Searle: Minds, Brains & Programs

From: Baden, Denise (
Date: Tue Dec 12 1995 - 13:48:05 GMT

From: "Parker, Chris" <>
Date: Mon, 11 Dec 1995 08:17:33 +0000

>Thus strong AI fails to
>distinguish between syntax and semantics. [I am
>unhappy with this, it seems to me that computers could
>have as much semantic information as we have. Anything
>we know about Chinese, they could know too. The
>difference between us and machines just appears to be
>that machines haven't been programmed to experience
>understanding, and if they have, then they haven't
>been programmed (or rather built) to say that they
>understand. Searle seems to have a homonculus that
>understands, but what is the understanding experience?
>Surely it can only be an experience of the fit of
>input with memory.]

No it has to be more than that, because human beings have instincts,
emotions, preferences etc i.e things matter. What matters to a

>". All mental
>phenomena are caused by processes in the brain and all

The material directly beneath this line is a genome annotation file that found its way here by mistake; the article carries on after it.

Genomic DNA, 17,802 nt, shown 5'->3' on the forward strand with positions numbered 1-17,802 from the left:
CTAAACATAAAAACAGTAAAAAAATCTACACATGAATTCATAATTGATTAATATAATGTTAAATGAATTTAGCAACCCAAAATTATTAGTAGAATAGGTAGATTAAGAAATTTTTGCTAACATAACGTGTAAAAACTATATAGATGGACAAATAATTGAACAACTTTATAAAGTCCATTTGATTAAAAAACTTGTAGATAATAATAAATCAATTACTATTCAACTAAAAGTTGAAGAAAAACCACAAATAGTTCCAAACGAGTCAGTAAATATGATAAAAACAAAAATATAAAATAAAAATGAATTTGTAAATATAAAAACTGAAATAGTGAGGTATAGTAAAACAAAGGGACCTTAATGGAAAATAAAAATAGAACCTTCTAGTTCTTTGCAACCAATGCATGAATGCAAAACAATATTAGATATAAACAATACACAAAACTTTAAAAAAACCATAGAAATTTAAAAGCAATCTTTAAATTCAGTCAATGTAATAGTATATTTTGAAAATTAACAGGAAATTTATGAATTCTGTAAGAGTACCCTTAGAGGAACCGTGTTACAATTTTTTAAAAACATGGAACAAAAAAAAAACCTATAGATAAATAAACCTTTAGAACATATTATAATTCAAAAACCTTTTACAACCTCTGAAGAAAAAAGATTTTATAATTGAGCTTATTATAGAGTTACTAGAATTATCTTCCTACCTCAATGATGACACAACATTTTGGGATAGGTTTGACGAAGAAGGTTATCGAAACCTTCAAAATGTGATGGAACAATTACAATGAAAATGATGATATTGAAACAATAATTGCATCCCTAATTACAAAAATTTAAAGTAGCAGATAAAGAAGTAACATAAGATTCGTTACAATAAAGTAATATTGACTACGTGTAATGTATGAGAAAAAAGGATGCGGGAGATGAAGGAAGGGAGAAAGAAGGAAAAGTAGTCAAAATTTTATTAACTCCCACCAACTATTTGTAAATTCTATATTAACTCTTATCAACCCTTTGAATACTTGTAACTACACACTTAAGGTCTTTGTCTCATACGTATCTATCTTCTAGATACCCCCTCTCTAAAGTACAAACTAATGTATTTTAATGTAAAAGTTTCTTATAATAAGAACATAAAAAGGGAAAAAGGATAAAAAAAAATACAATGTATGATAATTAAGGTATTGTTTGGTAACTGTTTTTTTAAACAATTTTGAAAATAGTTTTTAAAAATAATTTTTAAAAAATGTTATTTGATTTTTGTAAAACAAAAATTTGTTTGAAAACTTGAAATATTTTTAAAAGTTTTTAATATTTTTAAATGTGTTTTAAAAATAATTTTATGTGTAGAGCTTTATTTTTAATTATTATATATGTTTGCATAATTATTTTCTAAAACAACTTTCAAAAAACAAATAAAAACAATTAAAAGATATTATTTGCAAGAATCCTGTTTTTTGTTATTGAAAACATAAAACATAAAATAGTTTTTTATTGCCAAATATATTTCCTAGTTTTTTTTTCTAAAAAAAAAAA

>causal processes are internal to the brain even though
>"mental events mediate between external stimuli and
>motor responses there is no essential connection".
>Mental phenomena, like pain, are features of the
>brain. [This seems a bit extreme, I would have thought
>that most behaviour is a result of a mixture of
>ongoing mental processes and mental processes arising
>directly out of external stimuli."

Actually several aspects of behaviour are capable of occurring without
CNS influence at all, e.g. the withdrawal reflex and the flexor reflex
are mediated at the level of the lower spinal cord. Apparantly, with
some animals that have had their brains removed, there is little
observable difference in behaviour, eg frogs will still swim and leap

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